Carmen Gebhard, Conclusions on the Theoretical Incorporation of Baltic Sea Regionalism in:

Carmen Gebhard

Unravelling the Baltic Sea Conundrum, page 218 - 222

Regionalism and European Integration Revisited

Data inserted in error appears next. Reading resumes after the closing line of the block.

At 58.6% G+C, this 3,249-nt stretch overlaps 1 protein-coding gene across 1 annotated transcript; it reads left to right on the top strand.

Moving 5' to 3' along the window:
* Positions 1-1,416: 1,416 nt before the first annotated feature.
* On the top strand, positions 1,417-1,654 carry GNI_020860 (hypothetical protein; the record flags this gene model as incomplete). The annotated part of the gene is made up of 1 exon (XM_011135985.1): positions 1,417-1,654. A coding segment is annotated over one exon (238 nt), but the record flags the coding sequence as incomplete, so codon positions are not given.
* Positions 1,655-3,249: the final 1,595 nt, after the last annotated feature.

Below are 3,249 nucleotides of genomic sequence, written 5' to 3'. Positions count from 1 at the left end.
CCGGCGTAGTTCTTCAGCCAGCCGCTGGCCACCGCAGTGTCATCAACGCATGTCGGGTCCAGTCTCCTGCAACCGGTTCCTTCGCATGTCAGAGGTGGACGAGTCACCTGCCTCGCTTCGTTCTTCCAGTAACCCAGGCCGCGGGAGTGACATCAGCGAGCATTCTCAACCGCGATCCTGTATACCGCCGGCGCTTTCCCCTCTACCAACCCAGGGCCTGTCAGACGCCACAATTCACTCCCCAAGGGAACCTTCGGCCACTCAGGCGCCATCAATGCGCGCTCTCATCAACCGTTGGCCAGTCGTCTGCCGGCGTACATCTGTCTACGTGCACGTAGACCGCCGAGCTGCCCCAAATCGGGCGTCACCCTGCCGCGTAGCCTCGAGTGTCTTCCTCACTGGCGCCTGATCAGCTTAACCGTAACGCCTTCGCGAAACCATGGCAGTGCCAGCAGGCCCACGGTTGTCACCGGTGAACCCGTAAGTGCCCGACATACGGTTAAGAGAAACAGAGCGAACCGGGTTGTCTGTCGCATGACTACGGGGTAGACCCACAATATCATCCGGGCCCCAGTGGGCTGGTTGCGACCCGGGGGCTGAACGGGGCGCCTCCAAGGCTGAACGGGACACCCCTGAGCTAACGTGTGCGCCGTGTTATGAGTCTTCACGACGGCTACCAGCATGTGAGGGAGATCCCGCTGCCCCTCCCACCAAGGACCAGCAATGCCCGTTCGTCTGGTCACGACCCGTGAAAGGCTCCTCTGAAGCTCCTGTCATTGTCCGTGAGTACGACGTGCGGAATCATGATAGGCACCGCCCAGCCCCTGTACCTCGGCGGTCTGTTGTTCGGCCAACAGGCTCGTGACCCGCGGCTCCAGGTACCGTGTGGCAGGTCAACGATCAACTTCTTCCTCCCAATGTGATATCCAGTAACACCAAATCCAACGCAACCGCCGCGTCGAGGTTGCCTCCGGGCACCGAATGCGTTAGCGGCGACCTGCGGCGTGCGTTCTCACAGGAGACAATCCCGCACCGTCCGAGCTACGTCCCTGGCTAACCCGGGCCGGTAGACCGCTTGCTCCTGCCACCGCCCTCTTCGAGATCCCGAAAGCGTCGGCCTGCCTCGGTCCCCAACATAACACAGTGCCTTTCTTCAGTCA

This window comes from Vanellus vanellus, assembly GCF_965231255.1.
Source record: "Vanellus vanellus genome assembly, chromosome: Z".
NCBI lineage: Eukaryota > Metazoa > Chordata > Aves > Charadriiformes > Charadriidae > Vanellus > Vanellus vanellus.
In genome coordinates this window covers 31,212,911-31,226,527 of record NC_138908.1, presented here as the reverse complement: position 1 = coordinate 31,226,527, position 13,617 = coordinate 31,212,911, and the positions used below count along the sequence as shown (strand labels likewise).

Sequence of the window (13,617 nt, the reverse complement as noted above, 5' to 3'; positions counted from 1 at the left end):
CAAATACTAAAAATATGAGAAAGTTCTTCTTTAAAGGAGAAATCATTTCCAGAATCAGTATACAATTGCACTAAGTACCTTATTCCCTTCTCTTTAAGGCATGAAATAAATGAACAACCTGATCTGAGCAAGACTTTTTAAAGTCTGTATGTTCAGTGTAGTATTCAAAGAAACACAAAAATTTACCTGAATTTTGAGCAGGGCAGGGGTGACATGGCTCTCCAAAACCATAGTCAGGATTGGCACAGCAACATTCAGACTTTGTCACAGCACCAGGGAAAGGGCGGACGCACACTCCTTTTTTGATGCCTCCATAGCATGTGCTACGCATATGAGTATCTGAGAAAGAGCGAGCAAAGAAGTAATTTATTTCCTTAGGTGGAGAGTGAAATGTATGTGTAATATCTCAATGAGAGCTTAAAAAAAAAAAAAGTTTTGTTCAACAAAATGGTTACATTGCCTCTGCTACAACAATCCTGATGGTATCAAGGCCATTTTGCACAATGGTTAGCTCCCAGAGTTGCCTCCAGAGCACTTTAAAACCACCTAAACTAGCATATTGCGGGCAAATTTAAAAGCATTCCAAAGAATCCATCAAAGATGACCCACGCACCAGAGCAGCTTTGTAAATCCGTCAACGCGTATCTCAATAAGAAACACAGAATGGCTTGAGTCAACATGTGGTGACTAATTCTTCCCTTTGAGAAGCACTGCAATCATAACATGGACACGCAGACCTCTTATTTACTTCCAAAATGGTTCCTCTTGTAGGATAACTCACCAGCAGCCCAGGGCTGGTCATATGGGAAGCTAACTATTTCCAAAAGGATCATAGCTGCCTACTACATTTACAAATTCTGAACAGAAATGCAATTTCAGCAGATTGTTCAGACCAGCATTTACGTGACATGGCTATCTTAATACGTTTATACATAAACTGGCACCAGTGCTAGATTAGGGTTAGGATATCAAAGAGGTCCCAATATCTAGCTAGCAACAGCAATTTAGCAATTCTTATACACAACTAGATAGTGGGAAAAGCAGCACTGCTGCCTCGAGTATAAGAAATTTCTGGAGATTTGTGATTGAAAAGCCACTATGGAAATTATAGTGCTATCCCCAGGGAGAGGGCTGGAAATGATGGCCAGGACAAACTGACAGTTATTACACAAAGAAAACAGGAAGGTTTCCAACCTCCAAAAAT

1. Edition 2008, ISBN print: 978-3-8329-4084-3, ISBN online: 978-3-8452-1239-5

Series: Nomos Universitätsschriften - Politik, vol. 164